Food in Mongolia

Mongolia is known for it’s nomadic life style and rich culture. It is not know however for its food. I concluded with simple logic that Mongolian food would be different than the Mongolian BBQ I could get at the mall.

Mongolia is a land locked country and it gets really effin cold so plants can’t grow year round. So what do people eat?

My first taste of “Mongolia” happened when I was being shown UB with a local. I needed to get something to eat but everything was closed due to the holiday. He suggested we go to his place. Because of the holiday a variety of food was displayed which included the butt of a sheep and lots of diary products. The main dish was “sheep dumplings.” I loved dumplings in China so I thought I would have no problem with these! Well, they had absolutely no vegetables in them and they were so heavy I could barely stomach three. I was told, “If you eat meat you won’t get cold.”

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Just me and a sheep butt.
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At the bottom is sheep dumplings.

My main diet in China was noodles and in Mongolia the main diet is meat and dairy. I eat a little bit of meat and my diary portions went down significantly in China. I would have the occasionally piece of milk chocolate and a latte whenever I made a trip to Nanjing or Shanghai. With my new diet I felt better, lost some weight, and my skin cleared up significantly. I wasn’t sure if my body could even handle a diet of meat and diary.

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SHEEP DUMPLINGS

When arrived in Mörön I was given yet again sheep dumplings. I was hungry after an overnight bus trip but still could only stomach about three. For dinner yet again I was given sheep dumplings. I thought, “Dear god, I don’t think I can live off of sheep dumplings for the next two months.” Thankfully I was given more than sheep dumplings through out the week. To summarize the food it was meat and rice with the occasional pickled vegetable. I also was given “vegetable soup” that had lots of meat in it.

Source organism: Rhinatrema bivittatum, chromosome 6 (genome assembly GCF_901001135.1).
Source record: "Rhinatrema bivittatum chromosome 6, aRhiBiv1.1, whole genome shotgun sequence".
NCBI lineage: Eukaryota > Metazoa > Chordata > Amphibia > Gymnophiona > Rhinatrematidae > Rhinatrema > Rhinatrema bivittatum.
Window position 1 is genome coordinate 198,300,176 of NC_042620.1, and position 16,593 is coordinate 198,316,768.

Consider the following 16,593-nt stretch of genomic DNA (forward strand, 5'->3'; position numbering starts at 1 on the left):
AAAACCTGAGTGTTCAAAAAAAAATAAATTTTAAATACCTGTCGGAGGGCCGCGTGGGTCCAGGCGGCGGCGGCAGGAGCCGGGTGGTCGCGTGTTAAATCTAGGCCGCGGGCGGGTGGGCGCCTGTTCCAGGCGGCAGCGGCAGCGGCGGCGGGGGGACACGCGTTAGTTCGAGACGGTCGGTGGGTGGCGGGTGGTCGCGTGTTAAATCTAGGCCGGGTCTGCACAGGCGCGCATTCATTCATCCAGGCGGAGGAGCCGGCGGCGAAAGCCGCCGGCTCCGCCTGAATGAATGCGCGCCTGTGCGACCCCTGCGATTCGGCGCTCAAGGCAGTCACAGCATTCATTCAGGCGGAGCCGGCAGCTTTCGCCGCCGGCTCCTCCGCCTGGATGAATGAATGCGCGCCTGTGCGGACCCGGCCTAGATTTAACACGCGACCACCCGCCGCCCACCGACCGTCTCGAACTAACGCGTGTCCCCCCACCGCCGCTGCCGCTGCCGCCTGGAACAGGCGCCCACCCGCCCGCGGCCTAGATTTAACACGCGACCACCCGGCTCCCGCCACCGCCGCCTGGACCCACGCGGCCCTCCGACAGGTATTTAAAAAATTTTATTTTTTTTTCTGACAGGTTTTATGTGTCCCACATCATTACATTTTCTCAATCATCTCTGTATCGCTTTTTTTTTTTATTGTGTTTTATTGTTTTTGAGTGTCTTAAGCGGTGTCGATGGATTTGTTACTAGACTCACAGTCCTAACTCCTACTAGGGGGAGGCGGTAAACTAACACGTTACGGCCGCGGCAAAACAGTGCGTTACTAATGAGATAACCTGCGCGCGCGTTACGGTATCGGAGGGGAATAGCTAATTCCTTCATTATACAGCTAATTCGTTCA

For breakfast four days in a row I was given a meal of cucumbers and meat with white toast. (I think I was given this as the cook wasn’t there in the morning and this could be prepared the night before). I surprisingly really liked it and would even try to make it back in the states.

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I had this for breakfast for four days in a row.

Ulaanbaartar, the capital, is a major city so there is a variety of options from Korean to American to Italian. I have really seen a little of everything. There are no McDonalds but there are Burger Kings. There are no Starbucks either but there is definitely a “cafe culture” in Ulaanbaartar with the most popular chains being Tom n’ Toms and Cafe Bene.

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I found a place called “Ramen House” near the State Department Store and I have been going the past few days as I can get a filling meal for cheap. I have been eating “curry chicken noodles” for 3800 tugrik or $1.87 USD. It’s has a nice combination of veggies and the broth isn’t spice at all.

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I was recommended by two locals to try Modern Nomads so I decided to check it out. As a noodle lover I ordered the “traditional beef stir fried noodles.” It was a little too dry for my taste but I enjoyed the flavors of the peppers.

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In China I always had thought, “I could eat Chinese food for the rest of my life and be completely happy!” And I still stand with that philosophy. I love Chinese food. I love the flavors and the diversity. I was never bored with food in China as I was always trying something new. On the other hand with Mongolia I could barely stomach three sheep dumplings.

Have you ever tried Mongolian food? What did you think of it?

 

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6 thoughts on “Food in Mongolia

  1. I can’t be long time without eat Mongolian food specially meat. We has 4 season in winter time we eat meat otherhand in summer time we eat dairy products. it is also maden by milk. Our one of secret to spending winter by warm it is We eat meat. Mongolia has Coldest capital in the world hehe

  2. too much of meat which sucks because they only boil the meat with adding salt and nothing else…no wonders most outsiders have little or no options when it comes to a good local meal..

  3. Your post has me salivating! I was a Peace Corps volunteer in Mongolia for two years and became intimately familiar with the food. My favorite dish is tsuivan, the one in your header photo. What did you like the best?

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